Rating: 3 stars
In the documentary “The King,” filmmaker Eugene Jarecki (“Why We Fight”) holds up Elvis Presley as a prism through which he attempts to refract issues of racial, economic and class polarization. In a way, the movie has something in common with the Oscar-nominated “13th” (beyond the appearance of Van Jones, that is, who offers incisive commentary in each of the two films).
Both “13th” and “The King” connect seemingly unrelated dots to make their larger points. In the 2016 film, it’s about the complicated legacy of institutional racism bequeathed, ironically, by the 13th Amendment abolishing slavery. The new film uses the late singer as a metaphor for nothing less than the curdling of the American Dream.
It may be unfair to compare the two works, the first of which makes a rigorous historical argument and the second of which centers on rambling conversation. Those discussions — many of which take place in the back seat of a gray 1963 Rolls-Royce once owned by Presley — take place between Jarecki and such disparate celebrities as Alec Baldwin, James Carville, Emmylou Harris, Ashton Kutcher, Chuck D, Mike Myers and Ethan Hawke (the last of whom is listed as a consulting producer of “The King” and appears to be something of an amateur Elvis historian).
Like a twist on “Carpool Karaoke” or “Comedians in Cars Getting Coffee,” only with musicians, “The King” also features a number of impromptu musical performances, in and around the Rolls, by such eclectic entertainers as EmiSunshine and the Rain, the Stax Music Academy All-Stars, Immortal Technique and Nicki Bluhm and the Gramblers.
It is, in short, very much a mixed bag.
But if it’s something of a stretch to draw comparisons between Ava DuVernay’s masterful film and Jarecki’s more poetic meditation on national character, it’s no more of one that Jarecki dares to make himself. At one point, the director uses archival film clips from the original “King Kong” to allude to the more obvious “king” of the title — Presley, that is, who is put forth as everything from a manifestation of tragic hubris and trapped celebrity to a walking, talking, hip-shaking embodiment of a uniquely American fantasy of power, sex and cross-cultural alchemy.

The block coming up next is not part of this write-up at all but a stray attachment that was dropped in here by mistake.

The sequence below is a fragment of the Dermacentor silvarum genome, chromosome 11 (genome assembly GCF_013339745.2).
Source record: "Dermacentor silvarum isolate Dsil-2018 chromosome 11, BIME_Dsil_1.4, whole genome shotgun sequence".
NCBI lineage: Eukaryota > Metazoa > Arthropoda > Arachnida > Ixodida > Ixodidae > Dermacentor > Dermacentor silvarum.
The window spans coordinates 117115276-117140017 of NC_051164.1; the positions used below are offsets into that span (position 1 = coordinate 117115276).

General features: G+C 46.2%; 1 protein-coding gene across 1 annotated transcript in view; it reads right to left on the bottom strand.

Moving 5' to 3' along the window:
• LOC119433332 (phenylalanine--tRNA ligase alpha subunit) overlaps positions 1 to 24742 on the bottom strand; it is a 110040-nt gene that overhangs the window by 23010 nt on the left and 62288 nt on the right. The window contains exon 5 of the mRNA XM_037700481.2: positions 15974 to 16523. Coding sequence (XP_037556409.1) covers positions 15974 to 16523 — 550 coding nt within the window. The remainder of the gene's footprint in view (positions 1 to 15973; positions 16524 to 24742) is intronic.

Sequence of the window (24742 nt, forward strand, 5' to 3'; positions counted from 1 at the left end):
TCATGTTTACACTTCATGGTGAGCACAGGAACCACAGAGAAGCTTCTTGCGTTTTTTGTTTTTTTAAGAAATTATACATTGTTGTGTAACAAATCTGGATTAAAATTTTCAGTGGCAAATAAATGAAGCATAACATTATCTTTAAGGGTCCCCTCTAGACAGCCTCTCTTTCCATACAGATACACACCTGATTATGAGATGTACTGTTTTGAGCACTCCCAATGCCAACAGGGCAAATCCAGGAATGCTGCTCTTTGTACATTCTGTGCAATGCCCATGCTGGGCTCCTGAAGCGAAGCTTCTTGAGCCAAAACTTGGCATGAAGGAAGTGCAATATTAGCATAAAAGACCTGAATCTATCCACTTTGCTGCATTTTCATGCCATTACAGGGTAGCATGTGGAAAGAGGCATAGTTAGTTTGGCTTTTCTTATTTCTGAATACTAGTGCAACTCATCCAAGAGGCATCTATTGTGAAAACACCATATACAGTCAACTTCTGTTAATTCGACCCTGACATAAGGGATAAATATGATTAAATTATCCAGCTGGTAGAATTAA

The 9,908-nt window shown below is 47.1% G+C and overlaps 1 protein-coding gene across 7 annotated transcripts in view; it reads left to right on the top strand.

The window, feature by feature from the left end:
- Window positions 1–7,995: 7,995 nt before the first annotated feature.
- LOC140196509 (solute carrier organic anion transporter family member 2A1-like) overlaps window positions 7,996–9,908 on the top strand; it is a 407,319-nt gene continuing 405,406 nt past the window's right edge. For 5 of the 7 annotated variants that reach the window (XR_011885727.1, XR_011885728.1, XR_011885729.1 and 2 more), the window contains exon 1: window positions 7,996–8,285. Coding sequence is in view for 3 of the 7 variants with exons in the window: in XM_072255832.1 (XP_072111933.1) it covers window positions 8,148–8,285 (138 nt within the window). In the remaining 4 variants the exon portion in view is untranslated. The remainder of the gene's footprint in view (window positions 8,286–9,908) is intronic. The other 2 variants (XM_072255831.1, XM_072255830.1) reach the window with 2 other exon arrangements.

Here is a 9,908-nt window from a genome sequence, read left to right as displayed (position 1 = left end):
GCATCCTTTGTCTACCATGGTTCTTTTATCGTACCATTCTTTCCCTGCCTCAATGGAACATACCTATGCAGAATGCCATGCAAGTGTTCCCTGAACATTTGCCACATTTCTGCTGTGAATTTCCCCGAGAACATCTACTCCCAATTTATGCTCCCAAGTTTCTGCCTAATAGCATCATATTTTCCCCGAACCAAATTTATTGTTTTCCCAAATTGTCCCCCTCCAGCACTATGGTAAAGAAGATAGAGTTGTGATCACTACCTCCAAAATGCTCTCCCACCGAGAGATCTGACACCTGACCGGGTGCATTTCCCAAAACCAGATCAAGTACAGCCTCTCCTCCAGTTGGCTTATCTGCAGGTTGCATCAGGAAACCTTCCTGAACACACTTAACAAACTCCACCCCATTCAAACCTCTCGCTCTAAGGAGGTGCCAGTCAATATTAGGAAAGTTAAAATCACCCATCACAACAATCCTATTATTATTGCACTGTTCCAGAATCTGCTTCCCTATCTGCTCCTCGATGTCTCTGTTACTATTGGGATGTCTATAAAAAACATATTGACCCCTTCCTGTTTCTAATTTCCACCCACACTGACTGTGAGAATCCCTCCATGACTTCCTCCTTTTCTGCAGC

That’s a lot to pour into the vessel of one skinny white kid from Tupelo, Miss., who harnessed the idioms of black soul music and rural bluegrass to become an icon of — well, what exactly?
While “The King” never answers that question as neatly as some might like, it asks (and re-asks) it in ways that are never less than fascinating. To his credit, Jarecki includes a scene with a member of the film crew who questions “The King’s” very premise: that Presley is, in some way, both a paradigm for the American democratic experiment and a harbinger of the rise of Donald Trump. It is interesting, to say the least, that Baldwin, who is best known these days for his impersonation of the president on SNL, predicts, on camera, that Trump will never win the presidency. (The film was made before the election.)
Making Jarecki’s conversation with his crew member even more poignant is the fact that it takes place while the Rolls-Royce is being towed away for repairs. The fact that the luxury vehicle in which much of “The King” is set breaks down midway through the film serves as a powerful, if accidental, metaphor of its own. It’s one that speaks not just to Presley’s (and, arguably, America’s) fall from grace, but to the imperfections — and, yes, the lofty ambitions — of this strange, in some ways beautiful and in some ways overburdened little film.
R. At Landmark’s E Street Cinema. Contains strong language, some disturbing images and brief drug use. 109 minutes.